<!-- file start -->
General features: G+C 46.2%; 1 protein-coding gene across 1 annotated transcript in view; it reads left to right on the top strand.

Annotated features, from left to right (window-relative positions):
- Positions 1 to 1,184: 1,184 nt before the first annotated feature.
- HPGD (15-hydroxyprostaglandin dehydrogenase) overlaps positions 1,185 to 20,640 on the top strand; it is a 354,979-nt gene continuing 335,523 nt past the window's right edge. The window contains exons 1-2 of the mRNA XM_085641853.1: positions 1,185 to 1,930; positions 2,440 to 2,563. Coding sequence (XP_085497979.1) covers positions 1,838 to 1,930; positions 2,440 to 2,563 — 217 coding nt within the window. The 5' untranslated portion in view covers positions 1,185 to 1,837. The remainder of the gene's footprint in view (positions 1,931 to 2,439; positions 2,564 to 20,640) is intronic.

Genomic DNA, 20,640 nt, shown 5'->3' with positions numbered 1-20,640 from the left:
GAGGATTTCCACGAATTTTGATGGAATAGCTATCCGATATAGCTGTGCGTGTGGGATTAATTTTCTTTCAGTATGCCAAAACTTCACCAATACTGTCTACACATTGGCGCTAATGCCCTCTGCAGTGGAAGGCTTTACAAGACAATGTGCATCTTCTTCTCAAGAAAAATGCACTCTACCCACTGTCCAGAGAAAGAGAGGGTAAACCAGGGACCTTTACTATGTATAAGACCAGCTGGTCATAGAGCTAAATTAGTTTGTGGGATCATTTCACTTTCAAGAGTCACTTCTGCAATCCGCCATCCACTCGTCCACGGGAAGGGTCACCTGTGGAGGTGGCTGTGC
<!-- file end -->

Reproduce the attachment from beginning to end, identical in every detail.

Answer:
General features: G+C 46.2%; 1 protein-coding gene across 1 annotated transcript in view; it reads left to right on the top strand.

Annotated features, from left to right (window-relative positions):
- Positions 1 to 1,184: 1,184 nt before the first annotated feature.
- HPGD (15-hydroxyprostaglandin dehydrogenase) overlaps positions 1,185 to 20,640 on the top strand; it is a 354,979-nt gene continuing 335,523 nt past the window's right edge. The window contains exons 1-2 of the mRNA XM_085641853.1: positions 1,185 to 1,930; positions 2,440 to 2,563. Coding sequence (XP_085497979.1) covers positions 1,838 to 1,930; positions 2,440 to 2,563 — 217 coding nt within the window. The 5' untranslated portion in view covers positions 1,185 to 1,837. The remainder of the gene's footprint in view (positions 1,931 to 2,439; positions 2,564 to 20,640) is intronic.

Genomic DNA, 20,640 nt, shown 5'->3' with positions numbered 1-20,640 from the left:
GAGGATTTCCACGAATTTTGATGGAATAGCTATCCGATATAGCTGTGCGTGTGGGATTAATTTTCTTTCAGTATGCCAAAACTTCACCAATACTGTCTACACATTGGCGCTAATGCCCTCTGCAGTGGAAGGCTTTACAAGACAATGTGCATCTTCTTCTCAAGAAAAATGCACTCTACCCACTGTCCAGAGAAAGAGAGGGTAAACCAGGGACCTTTACTATGTATAAGACCAGCTGGTCATAGAGCTAAATTAGTTTGTGGGATCATTTCACTTTCAAGAGTCACTTCTGCAATCCGCCATCCACTCGTCCACGGGAAGGGTCACCTGTGGAGGTGGCTGTGC